I have some strong feelings about this concept, because although my books have many characters who are "Young Adults," I never wrote the first one of them for children, although I have no problem with explaining how they might fit into a genre about the essential adolescent -- YA -- experience.
So, anyway, I think it was an interesting discussion and a good group.
My second workshop (I didn't make up these topics) was called Kids Without Powers -- the Character-Driven YA Novel.
So I talked about my novels and my process in writing them -- what I believe to be a character-driven formula for constructing a balance between character, conflict, situation, and plotting, and how all those things work together -- that in my books, I do not believe the character can stand alone outside of the momentum of the plot, and the arc of action can't exist without the character.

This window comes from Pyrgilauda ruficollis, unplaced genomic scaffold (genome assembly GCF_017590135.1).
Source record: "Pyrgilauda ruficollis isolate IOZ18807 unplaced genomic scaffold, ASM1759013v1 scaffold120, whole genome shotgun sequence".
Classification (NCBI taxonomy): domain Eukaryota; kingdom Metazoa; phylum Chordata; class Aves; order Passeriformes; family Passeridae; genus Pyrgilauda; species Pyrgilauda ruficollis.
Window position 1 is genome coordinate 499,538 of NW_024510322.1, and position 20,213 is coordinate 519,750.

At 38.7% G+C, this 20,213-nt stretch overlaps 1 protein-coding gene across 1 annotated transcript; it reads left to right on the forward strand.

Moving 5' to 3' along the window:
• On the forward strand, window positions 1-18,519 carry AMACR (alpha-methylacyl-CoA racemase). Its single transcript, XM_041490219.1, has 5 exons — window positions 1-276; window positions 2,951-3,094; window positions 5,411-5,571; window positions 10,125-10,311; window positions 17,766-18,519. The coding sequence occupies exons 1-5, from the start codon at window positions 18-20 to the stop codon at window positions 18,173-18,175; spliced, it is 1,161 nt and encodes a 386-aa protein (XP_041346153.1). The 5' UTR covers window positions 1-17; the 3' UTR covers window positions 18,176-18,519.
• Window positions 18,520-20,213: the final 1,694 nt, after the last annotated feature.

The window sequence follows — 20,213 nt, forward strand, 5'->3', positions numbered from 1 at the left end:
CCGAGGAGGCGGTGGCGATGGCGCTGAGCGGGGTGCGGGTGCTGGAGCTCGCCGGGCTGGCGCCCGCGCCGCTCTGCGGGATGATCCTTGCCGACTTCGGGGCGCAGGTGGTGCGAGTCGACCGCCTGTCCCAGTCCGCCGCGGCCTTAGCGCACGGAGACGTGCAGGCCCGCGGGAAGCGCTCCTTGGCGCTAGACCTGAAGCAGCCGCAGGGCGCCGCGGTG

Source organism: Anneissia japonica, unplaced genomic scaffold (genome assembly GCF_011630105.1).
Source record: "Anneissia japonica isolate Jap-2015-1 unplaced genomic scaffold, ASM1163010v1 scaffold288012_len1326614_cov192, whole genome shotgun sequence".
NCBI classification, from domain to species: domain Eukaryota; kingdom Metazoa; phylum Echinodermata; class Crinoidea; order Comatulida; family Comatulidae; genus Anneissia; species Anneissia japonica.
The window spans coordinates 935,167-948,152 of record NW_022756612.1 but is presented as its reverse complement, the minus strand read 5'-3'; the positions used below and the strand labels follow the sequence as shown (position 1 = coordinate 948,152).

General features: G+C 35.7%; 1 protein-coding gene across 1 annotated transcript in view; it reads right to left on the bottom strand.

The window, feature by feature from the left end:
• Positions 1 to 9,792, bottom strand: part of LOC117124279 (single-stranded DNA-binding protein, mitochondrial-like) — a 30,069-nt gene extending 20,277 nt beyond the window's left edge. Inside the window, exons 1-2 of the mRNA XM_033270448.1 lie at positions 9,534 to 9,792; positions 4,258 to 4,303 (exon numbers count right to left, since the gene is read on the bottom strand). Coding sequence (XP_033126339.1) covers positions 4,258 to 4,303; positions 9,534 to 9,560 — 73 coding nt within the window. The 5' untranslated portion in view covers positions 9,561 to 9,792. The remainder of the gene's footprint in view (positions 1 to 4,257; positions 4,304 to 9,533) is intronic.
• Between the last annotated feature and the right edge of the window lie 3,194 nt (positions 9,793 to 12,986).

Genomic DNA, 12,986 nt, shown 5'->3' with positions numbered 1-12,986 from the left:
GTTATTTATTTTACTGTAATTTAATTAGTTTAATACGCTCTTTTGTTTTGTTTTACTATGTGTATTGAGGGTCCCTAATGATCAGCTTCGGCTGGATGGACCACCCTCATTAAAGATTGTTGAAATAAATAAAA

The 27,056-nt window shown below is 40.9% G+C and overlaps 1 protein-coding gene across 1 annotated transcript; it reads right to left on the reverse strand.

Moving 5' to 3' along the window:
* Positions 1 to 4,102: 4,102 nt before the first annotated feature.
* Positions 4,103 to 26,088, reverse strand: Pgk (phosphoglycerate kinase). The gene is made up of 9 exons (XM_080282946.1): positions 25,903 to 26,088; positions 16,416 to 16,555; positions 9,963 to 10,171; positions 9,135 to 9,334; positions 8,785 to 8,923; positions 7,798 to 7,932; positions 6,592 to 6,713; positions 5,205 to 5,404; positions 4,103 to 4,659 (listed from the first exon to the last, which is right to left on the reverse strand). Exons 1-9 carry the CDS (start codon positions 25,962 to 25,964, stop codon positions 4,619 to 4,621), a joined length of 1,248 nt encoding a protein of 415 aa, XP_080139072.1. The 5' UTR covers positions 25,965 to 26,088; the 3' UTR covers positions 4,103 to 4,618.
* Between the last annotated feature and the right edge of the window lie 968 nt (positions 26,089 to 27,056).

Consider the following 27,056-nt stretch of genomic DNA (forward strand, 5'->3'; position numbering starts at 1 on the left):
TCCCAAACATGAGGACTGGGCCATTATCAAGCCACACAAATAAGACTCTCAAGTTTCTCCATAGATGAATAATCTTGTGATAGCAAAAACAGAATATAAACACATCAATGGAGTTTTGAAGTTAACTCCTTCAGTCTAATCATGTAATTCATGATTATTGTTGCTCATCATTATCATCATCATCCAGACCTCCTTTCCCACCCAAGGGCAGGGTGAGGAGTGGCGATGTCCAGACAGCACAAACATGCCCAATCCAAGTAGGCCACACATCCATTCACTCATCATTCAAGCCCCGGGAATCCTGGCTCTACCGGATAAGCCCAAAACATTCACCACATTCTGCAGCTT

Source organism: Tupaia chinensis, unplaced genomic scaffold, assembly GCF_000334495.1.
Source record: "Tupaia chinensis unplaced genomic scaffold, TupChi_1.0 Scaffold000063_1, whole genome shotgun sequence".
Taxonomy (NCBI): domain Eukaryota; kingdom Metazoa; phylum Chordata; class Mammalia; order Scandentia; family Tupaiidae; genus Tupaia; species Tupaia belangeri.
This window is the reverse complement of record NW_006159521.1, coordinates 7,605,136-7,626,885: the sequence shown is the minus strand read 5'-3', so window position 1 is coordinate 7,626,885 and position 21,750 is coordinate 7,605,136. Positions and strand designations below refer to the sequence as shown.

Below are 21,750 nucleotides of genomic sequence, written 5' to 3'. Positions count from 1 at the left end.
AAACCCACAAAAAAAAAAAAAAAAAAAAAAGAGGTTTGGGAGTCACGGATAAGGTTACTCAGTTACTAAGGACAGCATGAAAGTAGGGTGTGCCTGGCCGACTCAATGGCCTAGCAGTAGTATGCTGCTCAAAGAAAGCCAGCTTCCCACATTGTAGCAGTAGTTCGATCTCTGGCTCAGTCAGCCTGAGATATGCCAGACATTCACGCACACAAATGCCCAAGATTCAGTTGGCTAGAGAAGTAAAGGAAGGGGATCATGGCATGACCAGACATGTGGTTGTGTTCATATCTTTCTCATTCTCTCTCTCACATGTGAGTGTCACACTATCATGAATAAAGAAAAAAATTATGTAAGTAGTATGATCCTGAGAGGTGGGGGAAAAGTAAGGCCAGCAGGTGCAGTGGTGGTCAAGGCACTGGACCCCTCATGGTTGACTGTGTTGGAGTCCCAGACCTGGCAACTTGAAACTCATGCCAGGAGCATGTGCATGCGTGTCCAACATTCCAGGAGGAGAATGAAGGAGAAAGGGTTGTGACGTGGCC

I hope that makes sense.
Apparently, it did not.
About halfway through the workshop, one attendee raised her hand and asked me this:
"Can you please stick to the topic?"
So I was sitting at the hotel bar yesterday. This is a true story. A guy walks in to the bar. He happened to have been from Iowa, which is where Grasshopper Jungle takes place.
The guy from Iowa ordered a double vodka on the rocks (with a lemon).
Did you know that in Utah when you order a double they are required by law to pour it into two different glasses?